• Reduced Reference Methods (RR): RR models extract some features of both videos and compare them to give a quality score. They are used when all the original video is not available, or when it would be practically impossible to do so, e.g. in a transmission with a limited bandwidth. This makes them more efficient than FR models at the expense of lower accuracy.
  • No-Reference Methods (NR): NR models try to assess the quality of a distorted video without any reference to the original signal. Due to the absence of an original signal, they may be less accurate than FR or RR approaches, but are more efficient to compute.
    • Pixel-Based Methods (NR-P): Pixel-based models use a decoded representation of the signal and analyze the quality based on the pixel information. Some of these evaluate specific degradation types only, such as blurring or other coding artifacts.
    • Parametric/Bitstream Methods (NR-B): These models make use of features extracted from the transmission container and/or video bitstream, e.g. MPEG-TS packet headers, motion vectors and quantization parameters. They do not have access to the original signal and require no decoding of the video, which makes them more efficient. In contrast to NR-P models, they have no access to the final decoded signal. However, the picture quality predictions they deliver are not very accurate.
    • Hybrid Methods (Hybrid NR-P-B): Hybrid models combine parameters extracted from the bitstream with a decoded video signal. They are therefore a mix between NR-P and NR-B models.

Use of picture quality models for video quality estimation

Some models that are used for video quality assessment (such as PSNR or SSIM) are simply image quality models, whose output is calculated for every frame of a video sequence. This quality measure of every frame can then be recorded and pooled over time to assess the quality of an entire video sequence. While this method is easy to implement, it does not factor in certain kinds of degradations that develop over time, such as the moving artifacts caused by packet loss and its concealment. A video quality model that considers the temporal aspects of quality degradations, like VQM or the MOVIE Index, may be able to produce more accurate predictions of human-perceived quality.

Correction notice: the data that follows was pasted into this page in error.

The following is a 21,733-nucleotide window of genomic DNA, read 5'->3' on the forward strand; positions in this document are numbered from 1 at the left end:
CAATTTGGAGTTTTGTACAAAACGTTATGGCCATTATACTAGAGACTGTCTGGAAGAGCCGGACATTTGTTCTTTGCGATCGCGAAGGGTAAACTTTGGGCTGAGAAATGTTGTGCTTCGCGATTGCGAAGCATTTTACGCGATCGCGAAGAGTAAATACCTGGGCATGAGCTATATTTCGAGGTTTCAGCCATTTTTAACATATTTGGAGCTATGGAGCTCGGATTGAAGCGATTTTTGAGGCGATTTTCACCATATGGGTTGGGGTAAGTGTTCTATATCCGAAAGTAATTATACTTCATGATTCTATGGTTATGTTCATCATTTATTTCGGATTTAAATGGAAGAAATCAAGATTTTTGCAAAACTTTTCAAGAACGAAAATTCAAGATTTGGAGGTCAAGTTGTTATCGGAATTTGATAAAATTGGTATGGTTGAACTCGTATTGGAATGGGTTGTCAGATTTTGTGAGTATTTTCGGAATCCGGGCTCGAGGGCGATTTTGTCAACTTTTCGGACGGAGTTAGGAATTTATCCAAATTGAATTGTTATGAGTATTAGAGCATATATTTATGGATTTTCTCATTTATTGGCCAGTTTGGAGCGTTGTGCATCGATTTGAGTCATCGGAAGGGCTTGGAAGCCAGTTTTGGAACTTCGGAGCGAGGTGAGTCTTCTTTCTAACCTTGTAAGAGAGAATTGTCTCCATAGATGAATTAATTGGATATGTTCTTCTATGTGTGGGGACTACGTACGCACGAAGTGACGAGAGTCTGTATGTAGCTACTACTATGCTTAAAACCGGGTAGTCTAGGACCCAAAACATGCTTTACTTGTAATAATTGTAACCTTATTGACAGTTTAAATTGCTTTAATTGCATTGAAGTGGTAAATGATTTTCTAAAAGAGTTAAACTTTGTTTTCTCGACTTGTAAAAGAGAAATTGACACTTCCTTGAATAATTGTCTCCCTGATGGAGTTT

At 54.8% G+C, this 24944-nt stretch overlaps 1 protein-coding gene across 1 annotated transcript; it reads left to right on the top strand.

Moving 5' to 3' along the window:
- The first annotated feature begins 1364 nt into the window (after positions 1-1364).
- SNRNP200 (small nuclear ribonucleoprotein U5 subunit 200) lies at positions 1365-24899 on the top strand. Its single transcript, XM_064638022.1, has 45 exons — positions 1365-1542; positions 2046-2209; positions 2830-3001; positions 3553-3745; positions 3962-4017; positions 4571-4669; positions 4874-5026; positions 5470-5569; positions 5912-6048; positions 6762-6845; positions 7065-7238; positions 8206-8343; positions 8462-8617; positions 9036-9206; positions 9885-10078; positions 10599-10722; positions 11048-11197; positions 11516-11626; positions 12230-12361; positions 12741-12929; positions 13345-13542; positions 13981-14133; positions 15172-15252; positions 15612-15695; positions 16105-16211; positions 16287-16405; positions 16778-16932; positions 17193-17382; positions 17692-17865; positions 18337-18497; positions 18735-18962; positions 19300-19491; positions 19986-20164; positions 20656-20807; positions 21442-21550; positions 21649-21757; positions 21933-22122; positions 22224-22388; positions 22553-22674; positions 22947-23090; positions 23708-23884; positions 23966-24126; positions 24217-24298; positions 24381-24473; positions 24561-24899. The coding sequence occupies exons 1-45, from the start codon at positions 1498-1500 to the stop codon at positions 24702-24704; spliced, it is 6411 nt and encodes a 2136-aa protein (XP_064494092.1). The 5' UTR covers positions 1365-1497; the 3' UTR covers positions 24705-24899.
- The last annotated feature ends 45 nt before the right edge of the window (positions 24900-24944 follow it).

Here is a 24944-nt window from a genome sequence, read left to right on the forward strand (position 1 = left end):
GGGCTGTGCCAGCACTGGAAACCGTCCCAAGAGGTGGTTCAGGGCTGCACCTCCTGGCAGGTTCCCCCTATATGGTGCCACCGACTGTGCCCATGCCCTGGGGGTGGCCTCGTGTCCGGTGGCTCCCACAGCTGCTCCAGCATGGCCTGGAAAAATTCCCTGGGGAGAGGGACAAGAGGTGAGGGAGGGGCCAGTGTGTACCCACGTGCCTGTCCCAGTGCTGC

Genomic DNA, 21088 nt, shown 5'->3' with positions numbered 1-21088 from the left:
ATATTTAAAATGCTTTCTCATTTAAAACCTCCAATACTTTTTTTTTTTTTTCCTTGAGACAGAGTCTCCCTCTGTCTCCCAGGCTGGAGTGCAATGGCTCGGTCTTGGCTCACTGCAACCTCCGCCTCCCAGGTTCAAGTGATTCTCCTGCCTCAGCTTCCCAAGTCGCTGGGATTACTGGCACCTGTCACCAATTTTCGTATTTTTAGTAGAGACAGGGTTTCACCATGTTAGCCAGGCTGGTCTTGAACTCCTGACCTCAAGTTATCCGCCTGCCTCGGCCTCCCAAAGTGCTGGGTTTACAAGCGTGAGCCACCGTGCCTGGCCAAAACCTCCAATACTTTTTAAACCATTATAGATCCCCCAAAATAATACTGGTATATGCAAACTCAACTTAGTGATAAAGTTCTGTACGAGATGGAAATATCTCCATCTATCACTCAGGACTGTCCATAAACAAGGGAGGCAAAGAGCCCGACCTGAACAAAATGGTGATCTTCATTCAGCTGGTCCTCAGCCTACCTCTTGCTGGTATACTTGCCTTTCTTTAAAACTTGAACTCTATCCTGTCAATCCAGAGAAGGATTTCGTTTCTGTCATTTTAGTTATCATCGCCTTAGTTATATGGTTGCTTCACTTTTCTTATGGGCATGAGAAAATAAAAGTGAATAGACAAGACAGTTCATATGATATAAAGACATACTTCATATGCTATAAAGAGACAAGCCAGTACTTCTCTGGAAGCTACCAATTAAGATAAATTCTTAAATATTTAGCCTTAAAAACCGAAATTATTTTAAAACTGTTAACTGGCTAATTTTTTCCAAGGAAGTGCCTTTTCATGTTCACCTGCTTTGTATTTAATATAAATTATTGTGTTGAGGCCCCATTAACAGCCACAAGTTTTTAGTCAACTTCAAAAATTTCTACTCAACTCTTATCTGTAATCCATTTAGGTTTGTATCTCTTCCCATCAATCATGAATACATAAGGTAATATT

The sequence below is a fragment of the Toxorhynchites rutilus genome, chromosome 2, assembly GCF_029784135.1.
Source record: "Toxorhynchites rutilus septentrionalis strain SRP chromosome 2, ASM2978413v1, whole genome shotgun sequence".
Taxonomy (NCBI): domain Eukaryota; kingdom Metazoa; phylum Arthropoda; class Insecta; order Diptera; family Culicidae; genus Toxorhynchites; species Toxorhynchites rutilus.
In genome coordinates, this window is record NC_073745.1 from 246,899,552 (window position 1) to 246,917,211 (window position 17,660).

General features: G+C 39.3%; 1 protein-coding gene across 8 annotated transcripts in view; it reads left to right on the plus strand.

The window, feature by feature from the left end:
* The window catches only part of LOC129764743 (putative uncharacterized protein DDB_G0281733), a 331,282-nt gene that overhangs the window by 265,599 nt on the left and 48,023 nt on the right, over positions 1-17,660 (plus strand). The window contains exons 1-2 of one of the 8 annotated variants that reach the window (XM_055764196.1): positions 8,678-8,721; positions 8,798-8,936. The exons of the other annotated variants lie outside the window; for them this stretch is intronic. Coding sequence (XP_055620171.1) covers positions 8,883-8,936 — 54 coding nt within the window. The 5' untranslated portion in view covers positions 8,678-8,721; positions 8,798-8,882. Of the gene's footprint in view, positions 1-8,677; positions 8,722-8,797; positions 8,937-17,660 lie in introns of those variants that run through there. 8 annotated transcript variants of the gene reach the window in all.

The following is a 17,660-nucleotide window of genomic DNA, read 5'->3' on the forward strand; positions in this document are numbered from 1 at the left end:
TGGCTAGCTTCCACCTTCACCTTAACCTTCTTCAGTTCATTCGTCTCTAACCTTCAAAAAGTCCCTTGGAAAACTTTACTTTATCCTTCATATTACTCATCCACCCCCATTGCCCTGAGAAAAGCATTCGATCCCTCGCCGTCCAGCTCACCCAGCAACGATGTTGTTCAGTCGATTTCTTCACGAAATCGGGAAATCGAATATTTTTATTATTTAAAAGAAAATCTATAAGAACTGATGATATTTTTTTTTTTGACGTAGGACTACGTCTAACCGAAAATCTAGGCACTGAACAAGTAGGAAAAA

No-reference metrics

An overview of recent no-reference image quality models has been given in a journal paper by Shahid et al.[4] As mentioned above, these can be used for video applications as well. No-reference, pixel-based quality models designed specifically for video are however rare, with Video-BLIINDS[5] being one example. The Video Quality Experts Group has a dedicated working group on developing no-reference metrics (called NORM).

Simple full-reference metrics

The most traditional ways of evaluating quality of digital video processing system (e.g. a video codec) are FR-based. Among the oldest FR metrics are signal-to-noise ratio (SNR) and peak signal-to-noise ratio (PSNR), which are calculated between every frame of the original and the degraded video signal. PSNR is the most widely used objective image quality metric, and the average PSNR over all frames can be considered a video quality metric. PSNR is also used often during video codec development in order to optimize encoders. However, PSNR values do not correlate well with perceived picture quality due to the complex, highly non-linear behavior of the human visual system.[6]

More complex full- or reduced-reference metrics

With the success of digital video, a large number of more precise FR metrics have been developed. These metrics are inherently more complex than PSNR, and need more computational effort to calculate predictions of video quality. Among those metrics specifically developed for video are VQM and the MOVIE Index.

Based on the results of benchmarks by the Video Quality Experts Group (VQEG) (some in the course of the Multimedia Test Phase (2007–2008) and the HDTV Test Phase I (2009–2011)), some RR/FR metrics have been standardized in ITU-T as: